What thinkest thou, Simon? In this Christ gave a proof of his Divinity, by showing that nothing was unknown to him. But what is the object of his discourse? Is it to exempt himself and his followers from subjection to the laws? Some explain it thus, that Christians have a right to be exempted, but that they voluntarily subject themselves to the ordinary government, because otherwise human society cannot be maintained. To me, however, the meaning appears to be more simple; for there was danger lest the disciples might think that Christ had come in vain, because, by paying tribute cut off the hope of deliverance; and therefore he simply affirms that he pays tribute, solely because he voluntarily refrains from exercising his right and power. Hence it is inferred that this takes nothing from his reign. But why does he not openly claim his right? It is because his kingly power was unknown to the collectors of the tribute. For, though his kingdom be spiritual, still we must maintain, that as he is the only Son of God, he is also the heir of the whole world, so that all things ought to be subject to him, and to acknowledge his authority. The meaning, therefore, is, that God has not appointed kings, and established governments over mankind, in such a manner as to place him who is the Son in the same rank indiscriminately with others, but yet that, of his own accord, he will be a servant along with others, till the glory of his kingdom be displayed.
The Pope has not less foolishly than successfully abused this passage to exempt his clergy from the laws; as if the shaving of the head made them sons of God, and exempted them from tributes and taxes. But nothing else was intended by Christ than to claim for himself the honor of a King’s Son, so as to have at least a home privileged and exempted from the common law. And therefore it is also highly foolish in the Anabaptists to torture these words for overturning political order, since it is more than certain, that Christ does not say any thing about a privilege common to believers, but only draws a comparison from the sons of kings, who, together with their domestics, are exempted. 582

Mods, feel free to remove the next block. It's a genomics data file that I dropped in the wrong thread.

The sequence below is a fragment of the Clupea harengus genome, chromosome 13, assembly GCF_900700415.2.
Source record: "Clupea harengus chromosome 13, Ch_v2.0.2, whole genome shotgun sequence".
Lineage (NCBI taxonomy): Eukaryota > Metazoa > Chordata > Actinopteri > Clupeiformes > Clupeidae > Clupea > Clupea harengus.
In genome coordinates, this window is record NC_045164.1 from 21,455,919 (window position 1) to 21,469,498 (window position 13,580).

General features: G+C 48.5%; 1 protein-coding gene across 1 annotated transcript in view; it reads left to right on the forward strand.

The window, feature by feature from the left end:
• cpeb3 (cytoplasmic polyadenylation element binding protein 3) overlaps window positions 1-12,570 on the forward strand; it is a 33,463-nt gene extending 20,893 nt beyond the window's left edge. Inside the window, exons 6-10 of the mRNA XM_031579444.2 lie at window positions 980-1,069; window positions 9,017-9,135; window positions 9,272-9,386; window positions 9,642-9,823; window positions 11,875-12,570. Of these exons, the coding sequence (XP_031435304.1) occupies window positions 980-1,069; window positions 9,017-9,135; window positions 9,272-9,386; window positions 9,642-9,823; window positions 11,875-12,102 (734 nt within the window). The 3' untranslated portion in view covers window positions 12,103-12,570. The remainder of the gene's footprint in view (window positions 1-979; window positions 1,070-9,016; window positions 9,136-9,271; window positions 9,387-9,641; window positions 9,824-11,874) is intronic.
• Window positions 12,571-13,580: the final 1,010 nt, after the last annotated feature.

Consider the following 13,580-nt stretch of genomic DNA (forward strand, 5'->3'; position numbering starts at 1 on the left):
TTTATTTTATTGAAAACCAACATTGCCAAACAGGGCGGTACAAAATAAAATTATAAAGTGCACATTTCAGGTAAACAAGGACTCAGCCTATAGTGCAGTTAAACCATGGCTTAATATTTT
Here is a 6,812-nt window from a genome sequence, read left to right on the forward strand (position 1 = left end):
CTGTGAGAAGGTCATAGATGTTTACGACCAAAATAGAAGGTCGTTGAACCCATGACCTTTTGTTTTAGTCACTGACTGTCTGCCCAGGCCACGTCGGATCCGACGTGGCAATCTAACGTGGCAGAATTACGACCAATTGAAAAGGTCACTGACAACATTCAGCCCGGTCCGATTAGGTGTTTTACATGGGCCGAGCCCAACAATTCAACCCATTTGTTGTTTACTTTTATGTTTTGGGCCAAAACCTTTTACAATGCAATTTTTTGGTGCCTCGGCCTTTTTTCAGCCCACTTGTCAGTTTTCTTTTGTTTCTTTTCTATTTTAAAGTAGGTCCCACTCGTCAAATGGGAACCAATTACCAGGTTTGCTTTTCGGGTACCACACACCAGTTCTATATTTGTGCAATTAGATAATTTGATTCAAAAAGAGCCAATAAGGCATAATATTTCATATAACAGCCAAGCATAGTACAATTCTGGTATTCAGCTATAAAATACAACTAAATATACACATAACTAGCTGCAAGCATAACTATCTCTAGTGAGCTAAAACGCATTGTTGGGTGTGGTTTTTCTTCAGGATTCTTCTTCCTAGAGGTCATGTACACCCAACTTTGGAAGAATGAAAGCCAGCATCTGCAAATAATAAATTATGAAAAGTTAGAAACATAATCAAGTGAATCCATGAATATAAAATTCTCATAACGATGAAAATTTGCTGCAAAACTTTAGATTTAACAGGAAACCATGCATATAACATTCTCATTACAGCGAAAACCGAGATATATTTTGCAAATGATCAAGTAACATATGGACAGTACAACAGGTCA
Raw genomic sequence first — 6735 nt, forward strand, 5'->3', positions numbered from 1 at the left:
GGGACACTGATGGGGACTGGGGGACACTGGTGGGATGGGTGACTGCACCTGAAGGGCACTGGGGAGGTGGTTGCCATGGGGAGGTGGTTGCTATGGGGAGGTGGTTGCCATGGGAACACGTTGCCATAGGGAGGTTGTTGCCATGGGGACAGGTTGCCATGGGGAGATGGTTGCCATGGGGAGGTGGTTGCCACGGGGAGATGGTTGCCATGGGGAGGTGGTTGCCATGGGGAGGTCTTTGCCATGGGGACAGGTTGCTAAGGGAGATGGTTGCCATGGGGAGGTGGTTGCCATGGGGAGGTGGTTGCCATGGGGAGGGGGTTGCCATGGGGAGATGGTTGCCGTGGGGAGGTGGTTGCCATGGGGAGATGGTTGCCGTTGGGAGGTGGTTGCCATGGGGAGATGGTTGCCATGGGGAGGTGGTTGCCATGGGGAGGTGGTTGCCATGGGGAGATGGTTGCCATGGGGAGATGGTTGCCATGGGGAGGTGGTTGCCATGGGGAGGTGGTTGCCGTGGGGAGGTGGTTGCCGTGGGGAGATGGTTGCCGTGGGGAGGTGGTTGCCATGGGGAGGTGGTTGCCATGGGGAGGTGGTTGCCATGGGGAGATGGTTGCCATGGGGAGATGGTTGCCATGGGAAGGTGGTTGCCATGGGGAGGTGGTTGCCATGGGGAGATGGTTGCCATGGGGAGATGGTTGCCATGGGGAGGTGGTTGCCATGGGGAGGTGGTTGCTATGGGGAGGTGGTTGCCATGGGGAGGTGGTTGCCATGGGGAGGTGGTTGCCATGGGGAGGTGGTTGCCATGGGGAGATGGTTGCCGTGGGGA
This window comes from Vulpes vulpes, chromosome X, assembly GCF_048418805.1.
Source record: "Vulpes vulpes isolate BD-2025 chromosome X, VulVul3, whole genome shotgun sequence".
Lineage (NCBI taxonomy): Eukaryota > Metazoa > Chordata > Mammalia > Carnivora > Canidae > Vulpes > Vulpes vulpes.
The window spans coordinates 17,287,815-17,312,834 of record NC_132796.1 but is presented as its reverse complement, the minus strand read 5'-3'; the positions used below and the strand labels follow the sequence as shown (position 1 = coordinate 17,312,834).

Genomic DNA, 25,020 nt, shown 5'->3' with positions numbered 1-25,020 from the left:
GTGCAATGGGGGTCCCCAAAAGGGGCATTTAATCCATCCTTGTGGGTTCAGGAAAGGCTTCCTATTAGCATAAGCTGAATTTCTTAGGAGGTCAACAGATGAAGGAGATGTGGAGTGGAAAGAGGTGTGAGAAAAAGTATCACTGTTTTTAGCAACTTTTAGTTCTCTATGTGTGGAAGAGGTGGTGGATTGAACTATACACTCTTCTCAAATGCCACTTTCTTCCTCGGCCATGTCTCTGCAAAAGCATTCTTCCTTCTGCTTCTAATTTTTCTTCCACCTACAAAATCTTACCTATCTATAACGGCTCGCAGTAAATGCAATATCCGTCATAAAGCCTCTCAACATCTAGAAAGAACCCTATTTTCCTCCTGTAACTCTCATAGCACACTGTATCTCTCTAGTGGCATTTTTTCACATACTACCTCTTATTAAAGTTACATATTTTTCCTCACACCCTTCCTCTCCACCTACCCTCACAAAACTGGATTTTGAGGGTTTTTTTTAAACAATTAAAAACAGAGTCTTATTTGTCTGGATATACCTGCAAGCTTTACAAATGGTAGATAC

27. Throw a hook. Though I acknowledge that Christ had not always full coffers, yet I think that he was not compelled by poverty to give this order to Peter, but that he did so in order to prove by a miracle, that he had a more extensive dominion than all earthly kings, since he had even fishes for his tributaries. And we do not read that this was done more than once, because one proof was enough for his whole life. Thou wilt find a stater. A stater was of the same value as a shekel, namely, four drachms or two didrachma. 583
“Les didrachmes, dont est yci parle, n’estoit pas un peage qu’on payast a passer d’un coste en autre de la mer;” — “The didrachma, which are here spoken of, were not a custom paid on crossing from one side of the sea to the other.”
“Pouvoit bien, s’il eust voulu, s’exempter de la suiection des princes terriens;” — “might easily, if he had chosen, have exempted himself from subjection to earthly princes.”
“Si par ce moyen qu’il est maintenant ci, maintenant la, il faudra qu’il eschappe sans rien payer;” — “if, because he is sometimes here, and sometimes there, he must escape without paying anything.”
“Une excuse bien modeste et honneste;” — “a very modest and civil excuse.”
“Oui, (dit-il,) il payera;” — “Yes, (says he,) he will pay.”
“Lesquels sont exempts de tous imposts, eux et leurs domestiques;” — “who are exempted from all taxes, they and their domestics.”
The didrachmon weighed two drachms, and the stater, which weighed two didrachma, or four drachms, was worth about two shillings and sixpence of our money. — Ed.